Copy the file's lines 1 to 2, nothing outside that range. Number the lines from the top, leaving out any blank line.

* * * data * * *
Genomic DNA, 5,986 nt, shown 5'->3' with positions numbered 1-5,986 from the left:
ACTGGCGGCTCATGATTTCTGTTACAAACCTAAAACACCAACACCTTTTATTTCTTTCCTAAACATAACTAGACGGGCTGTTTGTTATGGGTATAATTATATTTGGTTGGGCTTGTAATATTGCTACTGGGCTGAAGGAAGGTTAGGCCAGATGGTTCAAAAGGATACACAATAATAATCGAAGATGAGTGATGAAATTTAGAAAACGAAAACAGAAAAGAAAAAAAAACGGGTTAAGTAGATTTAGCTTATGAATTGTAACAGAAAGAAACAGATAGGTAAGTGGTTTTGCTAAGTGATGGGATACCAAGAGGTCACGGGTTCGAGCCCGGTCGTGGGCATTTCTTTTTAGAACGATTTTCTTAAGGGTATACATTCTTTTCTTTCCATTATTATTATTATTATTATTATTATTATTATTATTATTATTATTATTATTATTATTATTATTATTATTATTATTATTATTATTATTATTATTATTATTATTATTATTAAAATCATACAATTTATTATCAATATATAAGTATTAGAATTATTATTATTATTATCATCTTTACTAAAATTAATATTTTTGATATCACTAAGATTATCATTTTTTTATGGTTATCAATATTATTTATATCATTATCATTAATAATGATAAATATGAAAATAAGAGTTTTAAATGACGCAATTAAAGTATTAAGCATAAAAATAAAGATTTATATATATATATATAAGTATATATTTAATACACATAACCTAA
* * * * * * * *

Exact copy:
Genomic DNA, 5,986 nt, shown 5'->3' with positions numbered 1-5,986 from the left:
ACTGGCGGCTCATGATTTCTGTTACAAACCTAAAACACCAACACCTTTTATTTCTTTCCTAAACATAACTAGACGGGCTGTTTGTTATGGGTATAATTATATTTGGTTGGGCTTGTAATATTGCTACTGGGCTGAAGGAAGGTTAGGCCAGATGGTTCAAAAGGATACACAATAATAATCGAAGATGAGTGATGAAATTTAGAAAACGAAAACAGAAAAGAAAAAAAAACGGGTTAAGTAGATTTAGCTTATGAATTGTAACAGAAAGAAACAGATAGGTAAGTGGTTTTGCTAAGTGATGGGATACCAAGAGGTCACGGGTTCGAGCCCGGTCGTGGGCATTTCTTTTTAGAACGATTTTCTTAAGGGTATACATTCTTTTCTTTCCATTATTATTATTATTATTATTATTATTATTATTATTATTATTATTATTATTATTATTATTATTATTATTATTATTATTATTATTATTATTATTATTATTATTATTATTAAAATCATACAATTTATTATCAATATATAAGTATTAGAATTATTATTATTATTATCATCTTTACTAAAATTAATATTTTTGATATCACTAAGATTATCATTTTTTTATGGTTATCAATATTATTTATATCATTATCATTAATAATGATAAATATGAAAATAAGAGTTTTAAATGACGCAATTAAAGTATTAAGCATAAAAATAAAGATTTATATATATATATATAAGTATATATTTAATACACATAACCTAA